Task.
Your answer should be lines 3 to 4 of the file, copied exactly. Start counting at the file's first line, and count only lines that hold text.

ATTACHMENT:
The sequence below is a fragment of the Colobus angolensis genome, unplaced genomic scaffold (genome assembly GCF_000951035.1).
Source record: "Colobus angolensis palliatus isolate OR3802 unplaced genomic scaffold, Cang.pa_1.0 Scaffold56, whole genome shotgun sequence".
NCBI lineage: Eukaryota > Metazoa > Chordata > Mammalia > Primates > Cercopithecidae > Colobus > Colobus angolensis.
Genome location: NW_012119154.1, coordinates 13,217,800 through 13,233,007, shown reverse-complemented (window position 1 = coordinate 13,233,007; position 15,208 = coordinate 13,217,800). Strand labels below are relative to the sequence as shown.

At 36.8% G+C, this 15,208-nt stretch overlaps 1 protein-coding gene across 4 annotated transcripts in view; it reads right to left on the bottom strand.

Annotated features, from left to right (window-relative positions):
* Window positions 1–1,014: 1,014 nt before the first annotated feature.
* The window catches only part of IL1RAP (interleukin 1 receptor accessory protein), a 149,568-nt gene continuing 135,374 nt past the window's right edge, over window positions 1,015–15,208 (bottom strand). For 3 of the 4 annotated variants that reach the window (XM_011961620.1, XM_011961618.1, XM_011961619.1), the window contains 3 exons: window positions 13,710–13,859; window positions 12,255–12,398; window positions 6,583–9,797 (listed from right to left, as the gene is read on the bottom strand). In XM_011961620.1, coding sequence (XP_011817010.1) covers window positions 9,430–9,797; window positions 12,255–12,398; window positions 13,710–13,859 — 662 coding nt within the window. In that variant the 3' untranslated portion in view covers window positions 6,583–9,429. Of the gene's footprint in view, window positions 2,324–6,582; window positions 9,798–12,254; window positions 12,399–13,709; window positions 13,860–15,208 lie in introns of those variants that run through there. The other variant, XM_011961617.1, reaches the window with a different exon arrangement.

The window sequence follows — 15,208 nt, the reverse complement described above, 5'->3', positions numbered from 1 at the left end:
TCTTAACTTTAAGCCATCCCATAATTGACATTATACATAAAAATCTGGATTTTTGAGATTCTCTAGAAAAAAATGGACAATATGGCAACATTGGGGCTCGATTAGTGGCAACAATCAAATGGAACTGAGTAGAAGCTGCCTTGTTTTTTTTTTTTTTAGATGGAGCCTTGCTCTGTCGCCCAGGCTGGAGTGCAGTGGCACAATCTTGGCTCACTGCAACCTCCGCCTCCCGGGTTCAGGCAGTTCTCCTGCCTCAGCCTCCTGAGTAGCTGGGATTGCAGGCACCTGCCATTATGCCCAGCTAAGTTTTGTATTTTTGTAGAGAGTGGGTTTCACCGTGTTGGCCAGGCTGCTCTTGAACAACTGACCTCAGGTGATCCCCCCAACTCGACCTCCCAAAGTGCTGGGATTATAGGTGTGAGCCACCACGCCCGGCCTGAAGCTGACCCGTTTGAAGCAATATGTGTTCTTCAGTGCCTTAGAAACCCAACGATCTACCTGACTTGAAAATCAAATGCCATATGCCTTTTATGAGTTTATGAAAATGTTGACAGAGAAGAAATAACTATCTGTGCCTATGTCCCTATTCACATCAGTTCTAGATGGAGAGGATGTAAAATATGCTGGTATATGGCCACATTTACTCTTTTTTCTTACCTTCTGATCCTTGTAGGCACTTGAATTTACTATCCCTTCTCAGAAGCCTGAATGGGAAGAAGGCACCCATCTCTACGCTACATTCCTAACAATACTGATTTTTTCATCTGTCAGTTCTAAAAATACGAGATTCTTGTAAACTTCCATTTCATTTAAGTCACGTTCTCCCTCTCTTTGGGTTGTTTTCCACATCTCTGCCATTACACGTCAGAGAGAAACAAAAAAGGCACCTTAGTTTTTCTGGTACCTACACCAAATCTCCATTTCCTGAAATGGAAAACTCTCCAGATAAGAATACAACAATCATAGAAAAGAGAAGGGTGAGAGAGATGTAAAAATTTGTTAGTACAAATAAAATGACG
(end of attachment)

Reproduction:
NCBI lineage: Eukaryota > Metazoa > Chordata > Mammalia > Primates > Cercopithecidae > Colobus > Colobus angolensis.
Genome location: NW_012119154.1, coordinates 13,217,800 through 13,233,007, shown reverse-complemented (window position 1 = coordinate 13,233,007; position 15,208 = coordinate 13,217,800). Strand labels below are relative to the sequence as shown.